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Plastic extrusion that meets the requirements

Your unique and customised solution for polymer extrusion

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The plastic production process

You will experience high flexibility that meets the requirements for your unique and customised solution for advanced polymer and plastic products.

 

Plastic extrusion

Plastic extrusion is a high-volume manufacturing process in which raw plastic is melted and formed into a continuous profile.

At Primo, we have been extruding plastic profiles since 1959. Both extruders and the process itself has undergone significant progress during the years. Today, advanced technology and digital monitoring ensure high quality and cost-saving processes for the benefit of a wide range of industries and numerous applications at our highly efficient and automated production plants in Europe and in China. 

In plastic extrusion, the heated plastic mass is put under pressure by a screw and is pressed through a die (the tool). The profile is then cooled down and hardens into its final solid state. This way, a profile can be produced in any length, which is an advantage, for example, when producing parts for cables that are rolled directly onto cable reels.

Plastic or all kind of purposes

Extrusion is a widely used method to shape plastic materials, but it is also used for other materials. For instance, the technique is used to a great extent in the food industry in which products like minced meat, pasta and even cheese puffs are made by extrusion.

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Plastic extrusion technology

Extrusion is usually a fully automated process with continuous dimension checks and automatic machine adjustment. This makes it possible to manufacture a wide variety of products from simple tubes and rods to extremely complex window profiles. Extrusion also enables the manufacturing of very large products or practically endless profiles for use in for instance off-shore cables.  

A process with indefinite possibilities

The success of the process depends on several factors in which the temperature plays a critical role. The input consists of plastics in the shape of pellets, granulate, flakes or powder which turns into a homogenous mass when heated. Often various ingredients are mixed to obtain particular properties, such as plasticity, colour, strength, etc.

The temperature needs to be measured carefully, as well as the pressure which the screw puts on the plastic mass relative to the given plastic material and the size of the tool. Too high, too low, or too much variation in the pressure can cause tension in the final result. The stress can lead to unwanted twists in the profiles or destroy their strength.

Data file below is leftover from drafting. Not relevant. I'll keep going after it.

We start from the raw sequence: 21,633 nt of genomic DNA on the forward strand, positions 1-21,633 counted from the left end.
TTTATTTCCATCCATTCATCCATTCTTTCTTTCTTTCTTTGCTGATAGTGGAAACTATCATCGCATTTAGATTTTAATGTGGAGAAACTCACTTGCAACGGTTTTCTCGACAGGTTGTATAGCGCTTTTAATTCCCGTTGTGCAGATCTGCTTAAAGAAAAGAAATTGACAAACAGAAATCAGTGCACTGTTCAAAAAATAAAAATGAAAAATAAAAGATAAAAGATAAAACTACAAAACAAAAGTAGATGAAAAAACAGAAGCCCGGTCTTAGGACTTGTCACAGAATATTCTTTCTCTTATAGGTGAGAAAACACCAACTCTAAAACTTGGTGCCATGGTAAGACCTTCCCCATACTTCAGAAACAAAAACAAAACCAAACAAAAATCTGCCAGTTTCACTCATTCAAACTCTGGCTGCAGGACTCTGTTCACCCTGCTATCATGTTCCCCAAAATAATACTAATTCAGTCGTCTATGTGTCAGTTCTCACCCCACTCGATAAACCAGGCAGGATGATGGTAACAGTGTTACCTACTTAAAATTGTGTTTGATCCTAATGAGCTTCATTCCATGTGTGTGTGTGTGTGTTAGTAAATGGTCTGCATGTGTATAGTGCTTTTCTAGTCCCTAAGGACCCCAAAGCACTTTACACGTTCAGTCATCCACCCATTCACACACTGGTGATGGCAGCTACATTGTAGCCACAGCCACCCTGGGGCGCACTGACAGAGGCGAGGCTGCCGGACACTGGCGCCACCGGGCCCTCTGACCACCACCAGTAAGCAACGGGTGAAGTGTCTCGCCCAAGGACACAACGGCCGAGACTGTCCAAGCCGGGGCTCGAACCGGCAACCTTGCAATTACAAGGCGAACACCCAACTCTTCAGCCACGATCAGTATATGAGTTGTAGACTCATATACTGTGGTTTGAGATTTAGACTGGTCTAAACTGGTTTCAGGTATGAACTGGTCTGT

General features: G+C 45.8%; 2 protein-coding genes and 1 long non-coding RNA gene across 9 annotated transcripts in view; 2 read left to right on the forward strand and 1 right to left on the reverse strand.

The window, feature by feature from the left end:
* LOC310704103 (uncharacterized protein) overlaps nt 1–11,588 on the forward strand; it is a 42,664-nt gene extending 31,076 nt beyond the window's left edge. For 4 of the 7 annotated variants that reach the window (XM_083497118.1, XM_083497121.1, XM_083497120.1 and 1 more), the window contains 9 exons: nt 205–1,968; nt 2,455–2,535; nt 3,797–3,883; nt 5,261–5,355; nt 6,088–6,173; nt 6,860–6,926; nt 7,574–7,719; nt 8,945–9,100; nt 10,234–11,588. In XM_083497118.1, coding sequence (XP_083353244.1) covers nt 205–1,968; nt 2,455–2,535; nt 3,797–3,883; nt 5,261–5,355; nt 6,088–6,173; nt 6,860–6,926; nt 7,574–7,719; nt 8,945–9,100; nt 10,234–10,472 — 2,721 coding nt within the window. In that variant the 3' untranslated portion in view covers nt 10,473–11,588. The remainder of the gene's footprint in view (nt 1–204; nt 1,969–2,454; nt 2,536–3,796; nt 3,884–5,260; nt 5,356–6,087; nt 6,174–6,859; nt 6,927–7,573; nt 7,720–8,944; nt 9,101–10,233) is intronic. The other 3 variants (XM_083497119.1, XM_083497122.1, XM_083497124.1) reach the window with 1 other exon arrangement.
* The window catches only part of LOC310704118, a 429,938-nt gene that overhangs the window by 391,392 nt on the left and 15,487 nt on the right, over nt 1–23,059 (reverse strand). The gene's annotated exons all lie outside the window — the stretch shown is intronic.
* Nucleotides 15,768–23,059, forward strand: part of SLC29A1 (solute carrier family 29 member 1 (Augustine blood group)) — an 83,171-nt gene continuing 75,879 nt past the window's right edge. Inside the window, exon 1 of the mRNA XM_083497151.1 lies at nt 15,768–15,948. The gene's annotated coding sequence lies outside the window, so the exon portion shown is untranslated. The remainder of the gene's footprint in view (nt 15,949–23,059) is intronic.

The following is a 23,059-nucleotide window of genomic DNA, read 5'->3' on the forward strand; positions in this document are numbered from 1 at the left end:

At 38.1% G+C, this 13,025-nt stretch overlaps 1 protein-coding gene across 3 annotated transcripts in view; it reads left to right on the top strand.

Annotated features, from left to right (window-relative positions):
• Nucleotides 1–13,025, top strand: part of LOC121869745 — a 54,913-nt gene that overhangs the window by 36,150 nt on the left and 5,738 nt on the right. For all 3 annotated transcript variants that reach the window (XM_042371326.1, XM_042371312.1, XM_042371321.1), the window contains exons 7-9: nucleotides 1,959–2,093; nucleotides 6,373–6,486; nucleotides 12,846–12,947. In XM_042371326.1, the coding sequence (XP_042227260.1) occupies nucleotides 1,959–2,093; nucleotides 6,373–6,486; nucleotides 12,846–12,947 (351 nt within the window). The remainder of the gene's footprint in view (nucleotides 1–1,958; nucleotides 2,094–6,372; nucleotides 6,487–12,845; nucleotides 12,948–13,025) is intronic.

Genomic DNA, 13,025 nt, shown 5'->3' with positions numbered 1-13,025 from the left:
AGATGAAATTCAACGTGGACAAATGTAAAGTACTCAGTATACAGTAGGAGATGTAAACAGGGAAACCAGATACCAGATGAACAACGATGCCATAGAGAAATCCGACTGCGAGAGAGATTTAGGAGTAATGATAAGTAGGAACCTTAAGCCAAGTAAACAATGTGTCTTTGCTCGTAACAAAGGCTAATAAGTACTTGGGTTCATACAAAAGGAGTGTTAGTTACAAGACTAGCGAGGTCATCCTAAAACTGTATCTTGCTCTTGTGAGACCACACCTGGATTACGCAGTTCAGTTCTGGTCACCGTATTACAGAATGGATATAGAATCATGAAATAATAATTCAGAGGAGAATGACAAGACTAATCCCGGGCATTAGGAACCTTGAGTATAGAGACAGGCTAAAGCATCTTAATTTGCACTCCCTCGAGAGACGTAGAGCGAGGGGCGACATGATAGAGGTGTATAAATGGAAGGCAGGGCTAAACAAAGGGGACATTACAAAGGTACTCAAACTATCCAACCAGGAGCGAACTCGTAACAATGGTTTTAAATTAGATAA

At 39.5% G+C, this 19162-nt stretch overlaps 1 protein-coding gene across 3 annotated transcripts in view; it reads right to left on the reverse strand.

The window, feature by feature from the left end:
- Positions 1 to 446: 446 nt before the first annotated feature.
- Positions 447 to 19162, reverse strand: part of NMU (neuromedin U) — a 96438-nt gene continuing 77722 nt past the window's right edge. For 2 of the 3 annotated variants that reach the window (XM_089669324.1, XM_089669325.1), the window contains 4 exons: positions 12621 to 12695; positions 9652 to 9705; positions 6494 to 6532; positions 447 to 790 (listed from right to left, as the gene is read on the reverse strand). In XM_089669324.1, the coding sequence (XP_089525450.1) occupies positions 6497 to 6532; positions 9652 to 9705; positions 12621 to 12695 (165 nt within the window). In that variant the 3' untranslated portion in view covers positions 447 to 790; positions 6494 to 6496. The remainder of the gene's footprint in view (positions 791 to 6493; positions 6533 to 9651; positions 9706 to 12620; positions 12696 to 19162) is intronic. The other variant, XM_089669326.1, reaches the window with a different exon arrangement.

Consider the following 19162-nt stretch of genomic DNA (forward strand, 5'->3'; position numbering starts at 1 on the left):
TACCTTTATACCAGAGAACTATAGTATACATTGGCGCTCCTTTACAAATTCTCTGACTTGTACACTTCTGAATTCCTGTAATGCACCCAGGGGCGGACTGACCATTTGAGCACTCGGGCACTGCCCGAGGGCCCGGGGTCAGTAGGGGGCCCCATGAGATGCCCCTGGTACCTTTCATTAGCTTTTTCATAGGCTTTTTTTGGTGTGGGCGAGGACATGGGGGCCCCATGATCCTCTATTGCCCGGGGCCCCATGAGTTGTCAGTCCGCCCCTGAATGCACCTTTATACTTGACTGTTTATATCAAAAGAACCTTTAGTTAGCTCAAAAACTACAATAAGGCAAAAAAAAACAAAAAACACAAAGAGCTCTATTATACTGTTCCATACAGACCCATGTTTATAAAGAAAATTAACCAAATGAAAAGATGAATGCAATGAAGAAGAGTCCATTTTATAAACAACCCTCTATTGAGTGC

The specific plastic type and the design of the profile also play a major role for the properties of the final solution. 

The plastic extrusion process for manufacturing state of the art plastic profiles

Plastic extrusion can be a complex process

Some products require more properties than a single extrusion can deliver. In these cases, co-extrusion can be an option. Co-extrusion is the process of extruding two types of plastic simultaneously through the same tool as two layers, that are fused by the influence of the heat.

Co-extruding is a complex process that puts great demands on the machinery and dosage of materials from both sources.

In some cases, triple- and quad-extrusion can be applied. These methods require even higher degrees of precision and expertise in the dealings with the materials.

The extrusion process can also include an inlet process combining two processes in one; for instance the extruded plastic profile with a metal wire.

Additional operations to ease your production

When the profile is cooled, further adjustments will often be made. At this point, it is possible to drill holes, add coating and a batch number. The batch number is a quality control measure that makes it possible to go back and find details about the production conditions at the given time.

Ideal materials for plastic extrusion profiles

The most common types of plastics that are extruded today are polyethylene (PE), polypropylene, acetals, acrylic, nylon (polyamides), polystyrene, PVC (polyvinylchloride), ABS (acrylonitrile, butadiene, and styrene), TPE (thermoplastic elastomers), and polycarbonate.  See all material types.

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Kristoffer Buhl Larsen

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